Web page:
It’s important to remember that the rewards of excellence and achievement fade. Old records are broken by younger and faster athletes. Notoriety evaporates. Age robs us of beauty. If anything, the transience of human achievement should shift our gaze higher, away from the foothills of excellence to the summit of perfection.

Do you remember how, on a racing-track, every competitor runs, but only one wins the prize? Well, you ought to run with your minds fixed on winning the prize! Every competitor in athletic events goes into serious training. Athletes will take tremendous pains—for a fading crown of leaves. But our contest is for an eternal crown that will never fade. I run the race then with determination. —1 Corinthians 9:24-26a, JB Phillips

Why excellence? Because we are the offspring of the Father of Excellence, who makes us a promise: that Christ, the perfect Lamb, will one day exchange these tarnished accolades and rusting medals for a crown of pure gold.

Photo credit: BBC

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  1. As one 1st tenor to another … that was a great post. I’ve been wondering about Christianity and arete for some time.

    Although, isn’t that an argument by Paul not to pursue ephemeral excellence like singing that aria well, acheiving athletic prowess, or fame, but that instead we need to strive for something else?

    I’d like to find justification to pursue excellence because as a carry over from my “pagan years” I found that to be a virtue. Is it still?

  2. This makes me think of Romans 2:29, where Paul describes the “real Jew” as the one who is a Jew inwardly, with circumcision of the heart by the Spirit. “Such a man’s praise is not from men, but from God.” This praise sounds something like: “Well done, good and faithful servant!” (Matt. 25:21) It’s normal and good to seek recognition for excellent performance. The important question remains “For what? And from whom?”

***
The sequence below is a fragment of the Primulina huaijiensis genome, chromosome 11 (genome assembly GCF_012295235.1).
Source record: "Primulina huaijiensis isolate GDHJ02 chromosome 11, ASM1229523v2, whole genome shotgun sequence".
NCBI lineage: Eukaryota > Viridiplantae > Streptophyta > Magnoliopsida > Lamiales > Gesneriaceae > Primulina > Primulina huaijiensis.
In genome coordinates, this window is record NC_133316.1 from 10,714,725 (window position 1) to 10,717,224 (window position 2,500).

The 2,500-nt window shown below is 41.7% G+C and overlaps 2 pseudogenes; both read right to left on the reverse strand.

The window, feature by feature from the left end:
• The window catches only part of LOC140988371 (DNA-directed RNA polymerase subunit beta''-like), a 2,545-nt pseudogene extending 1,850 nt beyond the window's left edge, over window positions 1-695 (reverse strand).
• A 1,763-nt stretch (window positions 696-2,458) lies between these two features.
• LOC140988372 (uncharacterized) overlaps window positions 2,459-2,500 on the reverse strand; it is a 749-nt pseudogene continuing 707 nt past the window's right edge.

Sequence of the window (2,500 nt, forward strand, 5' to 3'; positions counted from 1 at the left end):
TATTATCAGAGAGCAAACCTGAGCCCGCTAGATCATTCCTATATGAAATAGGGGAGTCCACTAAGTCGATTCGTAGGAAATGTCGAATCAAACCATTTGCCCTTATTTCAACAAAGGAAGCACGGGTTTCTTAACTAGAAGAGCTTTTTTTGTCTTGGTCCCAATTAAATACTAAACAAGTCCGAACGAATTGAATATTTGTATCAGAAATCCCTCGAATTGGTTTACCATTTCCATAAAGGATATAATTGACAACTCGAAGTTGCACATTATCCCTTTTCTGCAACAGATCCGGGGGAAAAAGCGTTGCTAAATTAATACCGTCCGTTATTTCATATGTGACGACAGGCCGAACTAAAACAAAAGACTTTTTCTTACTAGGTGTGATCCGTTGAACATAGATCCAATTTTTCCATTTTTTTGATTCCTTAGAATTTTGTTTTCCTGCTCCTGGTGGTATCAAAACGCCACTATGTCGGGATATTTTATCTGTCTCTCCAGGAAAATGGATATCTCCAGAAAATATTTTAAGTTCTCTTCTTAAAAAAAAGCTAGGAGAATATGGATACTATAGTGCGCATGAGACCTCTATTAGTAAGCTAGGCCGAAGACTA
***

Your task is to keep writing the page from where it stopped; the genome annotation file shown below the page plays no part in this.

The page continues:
3. Hi!

    Interesting post. The question of why we relentlessly seek excellence is a good one.

    I heard an interview quite a while ago with a figure skater. He strove for years for the Olympic gold medal. Finally, he stood on the podium, the medal around his neck, our flag going up and the anthem being played. All he could think about was, “Is this all there is?” He felt empty on the inside.

    If we’re seeking excellence to fill a void in our souls, we’re destined to disappointment. Only Jesus Christ can fill that place. If we’re seeking excellence as a way to glorify God in our lives, we’ll find joy in blessing His heart.

    In the joy of the Lord,


  4. Charlie, though you may not yet have reached mediocrity as a tenor, I’m sure Pavarotti wishes he could reach mediocrity compared to your writing and heart. That is, if he’s got more that a lifeless slab of bratwurst resting in his brain cavity.

  5. Hi Charlie:

    This is really good stuff!

    I like your thought that even in Old Testament times (Deut 30:14) God was telling His people that the choice to live an excellent life by being obedient to His plans and design was not something completely foreign to their nature and something within their reach.

    I think that Jesus reiterates this when he says “be perfect, as your Father in heaven is perfect (Matt 5:48). Yet later, he also tells His disciples to “abide” in Him, because “apart from me you can do nothing” (John 15:5).

    Perhaps the one who is true to the God-given desire and strives for excellence, not just of achievement but also of character, will be sure to find the Lord Jesus in the process:

    “Blessed are those who hunger and thirst for righteousness, for they shall be satisfied.”

    Matthew 5:6

    “Everyone who is of the truth listens to my voice.”

    John 18:37

  6. It’s noteworthy that the first time the Bible mentions someone being “filled with the holy spirit,” it is an artist (Bezalel), charged with overseeing the construction of the tabernacle. Thus even from the beginning, excellence was both a good that humans are charged with pursuing, and something that requires God’s grace to reach. See Exodus 35:30-35.